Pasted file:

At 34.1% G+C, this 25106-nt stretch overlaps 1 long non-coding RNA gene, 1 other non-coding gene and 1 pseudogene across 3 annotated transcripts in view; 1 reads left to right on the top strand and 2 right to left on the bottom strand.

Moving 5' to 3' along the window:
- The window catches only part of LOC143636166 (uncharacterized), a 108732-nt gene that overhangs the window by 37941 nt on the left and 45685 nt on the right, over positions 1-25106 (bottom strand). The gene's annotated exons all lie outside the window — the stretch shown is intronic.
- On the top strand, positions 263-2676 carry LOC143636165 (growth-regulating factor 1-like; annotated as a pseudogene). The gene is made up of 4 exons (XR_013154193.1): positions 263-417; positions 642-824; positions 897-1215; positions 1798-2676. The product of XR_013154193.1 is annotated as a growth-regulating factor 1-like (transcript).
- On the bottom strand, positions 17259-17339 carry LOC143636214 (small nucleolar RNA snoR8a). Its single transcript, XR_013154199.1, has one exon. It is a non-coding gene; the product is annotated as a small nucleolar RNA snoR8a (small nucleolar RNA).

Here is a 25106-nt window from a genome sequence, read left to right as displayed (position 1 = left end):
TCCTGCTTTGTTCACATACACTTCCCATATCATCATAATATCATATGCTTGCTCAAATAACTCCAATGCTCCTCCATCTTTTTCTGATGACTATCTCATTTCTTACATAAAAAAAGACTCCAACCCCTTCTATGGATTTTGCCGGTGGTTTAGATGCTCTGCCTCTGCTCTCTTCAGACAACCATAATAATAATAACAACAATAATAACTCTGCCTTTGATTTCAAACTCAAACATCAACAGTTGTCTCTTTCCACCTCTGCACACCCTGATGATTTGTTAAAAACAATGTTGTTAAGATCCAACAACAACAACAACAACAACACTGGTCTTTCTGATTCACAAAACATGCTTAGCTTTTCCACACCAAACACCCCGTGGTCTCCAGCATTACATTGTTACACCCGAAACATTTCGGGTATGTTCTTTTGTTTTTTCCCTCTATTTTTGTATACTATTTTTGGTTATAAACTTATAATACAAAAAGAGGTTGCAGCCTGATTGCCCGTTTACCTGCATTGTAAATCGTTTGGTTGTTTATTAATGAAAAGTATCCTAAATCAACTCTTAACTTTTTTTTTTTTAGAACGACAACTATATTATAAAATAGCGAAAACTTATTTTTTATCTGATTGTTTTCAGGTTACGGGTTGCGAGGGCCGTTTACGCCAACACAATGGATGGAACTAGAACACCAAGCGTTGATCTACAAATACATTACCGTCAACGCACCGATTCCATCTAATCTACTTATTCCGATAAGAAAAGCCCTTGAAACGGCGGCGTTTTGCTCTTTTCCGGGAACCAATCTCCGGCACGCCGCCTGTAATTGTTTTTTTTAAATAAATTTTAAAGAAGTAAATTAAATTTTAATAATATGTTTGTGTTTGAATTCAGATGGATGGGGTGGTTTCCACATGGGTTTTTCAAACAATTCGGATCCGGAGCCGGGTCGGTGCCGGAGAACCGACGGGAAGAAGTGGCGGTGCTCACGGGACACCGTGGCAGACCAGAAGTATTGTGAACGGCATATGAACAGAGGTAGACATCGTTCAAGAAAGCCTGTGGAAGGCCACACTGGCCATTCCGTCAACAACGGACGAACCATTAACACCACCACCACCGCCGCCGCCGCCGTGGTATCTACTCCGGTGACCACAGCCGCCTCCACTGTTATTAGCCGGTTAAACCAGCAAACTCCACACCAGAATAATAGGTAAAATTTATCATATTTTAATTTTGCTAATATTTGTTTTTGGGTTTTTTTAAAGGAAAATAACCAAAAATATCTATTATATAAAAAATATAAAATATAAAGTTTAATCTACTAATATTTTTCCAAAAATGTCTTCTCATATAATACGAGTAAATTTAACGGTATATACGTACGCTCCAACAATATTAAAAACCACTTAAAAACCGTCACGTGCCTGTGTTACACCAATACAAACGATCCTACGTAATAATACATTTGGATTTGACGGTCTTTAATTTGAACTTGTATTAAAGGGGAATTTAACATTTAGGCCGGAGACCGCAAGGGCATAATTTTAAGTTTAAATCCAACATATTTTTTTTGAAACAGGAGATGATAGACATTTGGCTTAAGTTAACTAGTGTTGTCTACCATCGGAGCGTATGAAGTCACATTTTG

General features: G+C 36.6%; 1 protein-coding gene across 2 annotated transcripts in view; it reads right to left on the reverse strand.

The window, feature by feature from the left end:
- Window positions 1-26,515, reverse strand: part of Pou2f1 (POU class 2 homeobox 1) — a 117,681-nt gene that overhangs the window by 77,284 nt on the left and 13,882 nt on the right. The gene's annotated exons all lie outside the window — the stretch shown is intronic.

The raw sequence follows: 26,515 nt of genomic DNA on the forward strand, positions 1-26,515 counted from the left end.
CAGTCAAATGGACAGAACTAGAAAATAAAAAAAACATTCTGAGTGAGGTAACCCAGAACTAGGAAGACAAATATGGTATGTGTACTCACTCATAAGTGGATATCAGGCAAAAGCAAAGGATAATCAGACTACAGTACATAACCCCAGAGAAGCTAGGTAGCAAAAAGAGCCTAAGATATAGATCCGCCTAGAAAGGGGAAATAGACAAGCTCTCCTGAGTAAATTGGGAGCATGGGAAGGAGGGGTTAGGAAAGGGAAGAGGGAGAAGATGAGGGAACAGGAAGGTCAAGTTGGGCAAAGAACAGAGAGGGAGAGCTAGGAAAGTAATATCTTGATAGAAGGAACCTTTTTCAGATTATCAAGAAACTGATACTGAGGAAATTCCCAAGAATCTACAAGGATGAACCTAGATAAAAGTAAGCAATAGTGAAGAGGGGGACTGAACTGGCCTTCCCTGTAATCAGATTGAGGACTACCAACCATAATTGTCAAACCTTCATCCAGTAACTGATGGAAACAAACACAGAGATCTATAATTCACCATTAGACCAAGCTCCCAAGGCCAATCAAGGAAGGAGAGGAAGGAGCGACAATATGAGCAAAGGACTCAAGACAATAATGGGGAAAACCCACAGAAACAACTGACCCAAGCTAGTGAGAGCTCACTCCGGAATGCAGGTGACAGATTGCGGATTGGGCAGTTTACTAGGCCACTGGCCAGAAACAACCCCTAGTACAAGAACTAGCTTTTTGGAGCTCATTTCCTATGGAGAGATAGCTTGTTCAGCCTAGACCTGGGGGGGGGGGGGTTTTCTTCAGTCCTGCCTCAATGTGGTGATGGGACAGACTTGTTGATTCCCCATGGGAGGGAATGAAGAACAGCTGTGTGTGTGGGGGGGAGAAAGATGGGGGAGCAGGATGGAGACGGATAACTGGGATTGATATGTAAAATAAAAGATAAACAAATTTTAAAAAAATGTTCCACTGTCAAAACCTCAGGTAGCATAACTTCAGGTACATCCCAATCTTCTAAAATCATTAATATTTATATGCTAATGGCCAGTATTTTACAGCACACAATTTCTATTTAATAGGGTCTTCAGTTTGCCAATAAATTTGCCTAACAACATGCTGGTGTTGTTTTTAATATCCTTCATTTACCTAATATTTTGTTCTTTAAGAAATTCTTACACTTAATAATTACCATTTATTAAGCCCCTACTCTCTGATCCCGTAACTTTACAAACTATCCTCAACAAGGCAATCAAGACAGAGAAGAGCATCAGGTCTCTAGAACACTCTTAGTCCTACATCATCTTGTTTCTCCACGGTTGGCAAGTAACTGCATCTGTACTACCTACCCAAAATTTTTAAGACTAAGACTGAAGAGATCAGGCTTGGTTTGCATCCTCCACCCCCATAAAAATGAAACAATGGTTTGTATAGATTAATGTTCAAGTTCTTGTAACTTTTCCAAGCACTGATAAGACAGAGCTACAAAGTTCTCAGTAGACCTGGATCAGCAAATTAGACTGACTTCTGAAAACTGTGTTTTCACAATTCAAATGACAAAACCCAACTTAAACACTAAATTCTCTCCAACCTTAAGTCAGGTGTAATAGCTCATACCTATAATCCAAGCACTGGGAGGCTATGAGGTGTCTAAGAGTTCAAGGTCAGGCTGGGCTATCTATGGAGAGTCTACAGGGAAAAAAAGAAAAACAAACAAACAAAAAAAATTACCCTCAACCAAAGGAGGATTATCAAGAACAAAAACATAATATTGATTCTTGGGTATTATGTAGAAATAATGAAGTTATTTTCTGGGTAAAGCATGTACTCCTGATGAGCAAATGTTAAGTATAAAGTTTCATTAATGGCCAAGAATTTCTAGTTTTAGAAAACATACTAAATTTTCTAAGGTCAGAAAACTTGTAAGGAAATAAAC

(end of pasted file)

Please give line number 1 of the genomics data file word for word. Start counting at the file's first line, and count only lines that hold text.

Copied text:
At 34.1% G+C, this 25106-nt stretch overlaps 1 long non-coding RNA gene, 1 other non-coding gene and 1 pseudogene across 3 annotated transcripts in view; 1 reads left to right on the top strand and 2 right to left on the bottom strand.